2. Discuss it through with everyone interested.

    You don't go into details so I can as well consider that you've already done that and it hasn't worked, but anyway it is the part of the answer. Get everyone involved in a single room and go through the whole discussion once again. Be prepared though. If you can back your position up with authorities respected by everyone in the room (or at least by decision-makers) you improve the chances of making your point. Nobody is believed to be a prophet in his own town so if you're trying to come up with something new for your organization it may be really hard to convince people single-handed.

  3. Ask for forgiveness and not for permission.

    If you want to take risks, just do it the way you want to do it, and then ask for forgiveness after the fact. Actually, such approach often yields creative results. On the other hand if you're wrong be ready to take responsibility. If later the feature needs rework be ready and willing to run an extra mile to do this, etc. Note: in many organizations such attitude isn't encouraged or even is considered misbehavior. The context is very important here.

  4. Change the organization.

    You mention that it is a systemic problem - it happens all the time. I would actually try to challenge that. Why is it so that developers don't have enough space to make their decisions on low level design? Are there any good reasons for that? Again, you can back this challenge up with what's happening in IT business, e.g. concept of self-organizing teams.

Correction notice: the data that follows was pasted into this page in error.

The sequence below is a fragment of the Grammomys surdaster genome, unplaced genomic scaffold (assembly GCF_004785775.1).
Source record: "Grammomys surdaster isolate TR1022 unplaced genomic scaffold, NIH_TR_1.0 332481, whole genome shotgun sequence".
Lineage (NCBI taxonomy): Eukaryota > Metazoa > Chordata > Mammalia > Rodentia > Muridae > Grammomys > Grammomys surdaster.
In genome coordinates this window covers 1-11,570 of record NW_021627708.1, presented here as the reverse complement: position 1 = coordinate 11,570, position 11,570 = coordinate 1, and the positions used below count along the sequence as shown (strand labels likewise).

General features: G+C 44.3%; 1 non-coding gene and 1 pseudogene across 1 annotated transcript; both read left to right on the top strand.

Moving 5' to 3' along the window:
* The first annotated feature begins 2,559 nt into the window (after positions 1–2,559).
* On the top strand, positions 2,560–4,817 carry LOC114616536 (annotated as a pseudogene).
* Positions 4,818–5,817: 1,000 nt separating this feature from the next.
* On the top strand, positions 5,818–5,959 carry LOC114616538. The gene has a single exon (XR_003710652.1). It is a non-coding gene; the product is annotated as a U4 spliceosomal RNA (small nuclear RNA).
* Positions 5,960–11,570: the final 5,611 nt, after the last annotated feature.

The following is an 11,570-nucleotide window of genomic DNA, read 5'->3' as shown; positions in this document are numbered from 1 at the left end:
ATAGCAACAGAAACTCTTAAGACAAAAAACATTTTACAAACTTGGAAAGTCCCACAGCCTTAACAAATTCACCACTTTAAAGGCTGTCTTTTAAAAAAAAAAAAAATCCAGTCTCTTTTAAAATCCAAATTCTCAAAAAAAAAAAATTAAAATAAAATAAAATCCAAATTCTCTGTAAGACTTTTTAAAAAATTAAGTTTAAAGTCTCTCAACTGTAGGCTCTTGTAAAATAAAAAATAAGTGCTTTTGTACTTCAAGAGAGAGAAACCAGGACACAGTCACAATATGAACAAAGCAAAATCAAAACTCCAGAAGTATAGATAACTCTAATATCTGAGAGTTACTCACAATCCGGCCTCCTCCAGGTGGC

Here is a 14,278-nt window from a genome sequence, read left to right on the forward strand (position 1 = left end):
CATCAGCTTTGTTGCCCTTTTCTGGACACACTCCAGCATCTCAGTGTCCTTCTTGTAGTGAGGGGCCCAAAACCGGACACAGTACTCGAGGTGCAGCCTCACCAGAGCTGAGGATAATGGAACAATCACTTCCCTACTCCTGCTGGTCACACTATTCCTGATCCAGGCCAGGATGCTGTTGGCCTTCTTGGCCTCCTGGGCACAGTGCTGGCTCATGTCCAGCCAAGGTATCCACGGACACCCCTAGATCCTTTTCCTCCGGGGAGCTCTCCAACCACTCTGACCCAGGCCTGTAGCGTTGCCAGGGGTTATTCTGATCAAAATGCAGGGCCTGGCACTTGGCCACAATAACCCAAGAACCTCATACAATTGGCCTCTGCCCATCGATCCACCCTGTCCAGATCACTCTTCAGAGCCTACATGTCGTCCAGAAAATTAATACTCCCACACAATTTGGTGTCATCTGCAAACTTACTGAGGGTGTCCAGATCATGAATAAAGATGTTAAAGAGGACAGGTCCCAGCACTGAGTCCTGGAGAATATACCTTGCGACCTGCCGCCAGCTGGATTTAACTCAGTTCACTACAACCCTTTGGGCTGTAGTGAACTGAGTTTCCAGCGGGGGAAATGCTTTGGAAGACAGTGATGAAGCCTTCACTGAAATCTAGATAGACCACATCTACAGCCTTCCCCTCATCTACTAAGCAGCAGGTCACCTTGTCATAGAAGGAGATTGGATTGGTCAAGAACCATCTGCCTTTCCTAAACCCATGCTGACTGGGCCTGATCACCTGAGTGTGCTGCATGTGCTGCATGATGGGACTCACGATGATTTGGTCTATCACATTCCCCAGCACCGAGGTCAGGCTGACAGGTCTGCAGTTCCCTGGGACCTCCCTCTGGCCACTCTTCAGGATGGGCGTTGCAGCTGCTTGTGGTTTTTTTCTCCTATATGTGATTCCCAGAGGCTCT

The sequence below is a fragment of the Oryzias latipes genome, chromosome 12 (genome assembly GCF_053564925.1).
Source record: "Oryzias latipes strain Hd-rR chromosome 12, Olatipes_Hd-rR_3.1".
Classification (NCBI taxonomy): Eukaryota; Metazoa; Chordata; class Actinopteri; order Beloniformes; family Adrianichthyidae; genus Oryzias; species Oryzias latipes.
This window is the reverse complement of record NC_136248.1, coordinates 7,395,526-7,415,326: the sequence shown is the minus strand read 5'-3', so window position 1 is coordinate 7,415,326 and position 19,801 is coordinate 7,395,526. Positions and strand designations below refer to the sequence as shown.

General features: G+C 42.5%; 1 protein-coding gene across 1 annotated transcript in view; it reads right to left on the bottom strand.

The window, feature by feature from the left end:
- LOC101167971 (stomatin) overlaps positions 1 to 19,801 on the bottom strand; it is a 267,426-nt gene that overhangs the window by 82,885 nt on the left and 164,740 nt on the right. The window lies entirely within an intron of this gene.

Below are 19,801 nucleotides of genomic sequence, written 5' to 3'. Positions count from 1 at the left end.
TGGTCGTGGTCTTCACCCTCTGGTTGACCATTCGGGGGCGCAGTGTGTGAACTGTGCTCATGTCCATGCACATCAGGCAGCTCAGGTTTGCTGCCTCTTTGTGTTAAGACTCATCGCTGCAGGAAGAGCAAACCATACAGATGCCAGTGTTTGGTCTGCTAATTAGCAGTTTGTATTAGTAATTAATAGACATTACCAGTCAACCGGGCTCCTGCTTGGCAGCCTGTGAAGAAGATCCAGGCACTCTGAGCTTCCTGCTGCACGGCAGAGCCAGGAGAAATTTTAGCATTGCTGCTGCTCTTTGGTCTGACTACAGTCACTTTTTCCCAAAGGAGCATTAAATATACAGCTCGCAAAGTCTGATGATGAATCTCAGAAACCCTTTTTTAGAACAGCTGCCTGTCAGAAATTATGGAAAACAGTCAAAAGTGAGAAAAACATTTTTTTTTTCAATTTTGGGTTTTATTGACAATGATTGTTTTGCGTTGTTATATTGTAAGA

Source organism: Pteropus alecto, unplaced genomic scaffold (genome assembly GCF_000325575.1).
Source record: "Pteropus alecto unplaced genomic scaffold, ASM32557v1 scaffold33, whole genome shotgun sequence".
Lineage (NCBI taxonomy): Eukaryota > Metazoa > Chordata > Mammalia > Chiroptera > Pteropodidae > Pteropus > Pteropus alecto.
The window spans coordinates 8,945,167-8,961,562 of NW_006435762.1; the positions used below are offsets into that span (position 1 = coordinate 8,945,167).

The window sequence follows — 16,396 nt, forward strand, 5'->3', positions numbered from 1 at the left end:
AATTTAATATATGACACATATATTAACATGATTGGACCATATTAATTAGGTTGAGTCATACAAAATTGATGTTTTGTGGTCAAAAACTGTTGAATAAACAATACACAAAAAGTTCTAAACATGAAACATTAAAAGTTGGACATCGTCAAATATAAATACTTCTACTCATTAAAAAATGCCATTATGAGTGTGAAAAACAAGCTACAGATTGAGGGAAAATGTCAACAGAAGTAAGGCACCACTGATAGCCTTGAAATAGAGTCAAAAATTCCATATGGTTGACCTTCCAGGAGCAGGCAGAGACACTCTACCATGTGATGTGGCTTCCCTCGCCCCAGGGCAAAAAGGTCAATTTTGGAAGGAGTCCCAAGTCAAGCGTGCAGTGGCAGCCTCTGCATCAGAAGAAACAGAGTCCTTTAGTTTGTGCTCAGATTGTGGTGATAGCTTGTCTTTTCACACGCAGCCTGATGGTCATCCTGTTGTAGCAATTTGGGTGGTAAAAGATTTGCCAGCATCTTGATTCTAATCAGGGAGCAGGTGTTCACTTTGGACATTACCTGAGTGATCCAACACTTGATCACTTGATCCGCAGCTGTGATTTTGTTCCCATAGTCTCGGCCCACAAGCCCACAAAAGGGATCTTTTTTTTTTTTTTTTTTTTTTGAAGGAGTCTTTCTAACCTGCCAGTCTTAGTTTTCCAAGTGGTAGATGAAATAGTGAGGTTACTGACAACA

5. Change the organization.

    And of course if you fail to change the organization the other choice is, well, changing the organization. You aren't a slave so if the way your company operates doesn't satisfy you leaving is always an option. Don't waste your life in an organization that frustrates you.

  6. Challenge your assumptions.

    Last but not least, something that you should do, no matter which option of the above you're going to choose -- consider that it might be you who is wrong here. Maybe the guys are right and you can learn something. From what you write I expect you don't trust their judgement - that's OK. You still can bring detailed description to a problem to places like StackOverflow and confront the ideas with community. Rarely, if ever, there is only one good way of doing things.

share|improve this answer
1  
I like the list, and want to add that before thinking about "which option do I want to take" is to consider what option mostly fits the current company organisation and culture. Especialy (3) can get you promoted in one company, and is a sure way to get fired in another. YMMV –  Huibert Gill Jul 5 '12 at 10:14
1  
Thanks! Really nice list, and It makes me think about my actions a lot. –  Archeg Jul 5 '12 at 12:05
1  
+1 for the thorough answer. @Archeg I would weigh the pros and cons of each solution (option 6), discuss it (option 2) and if I am sure I am right, go with options 3+5. Software engineers aren't supposed to be soldiers that just follow commands. You boss should trust you to work without micro managing you, or fire you if he doesn't think you are capable. If your boss isn't smart enough to understand that, quit. –  Danny Varod Jul 6 '12 at 1:23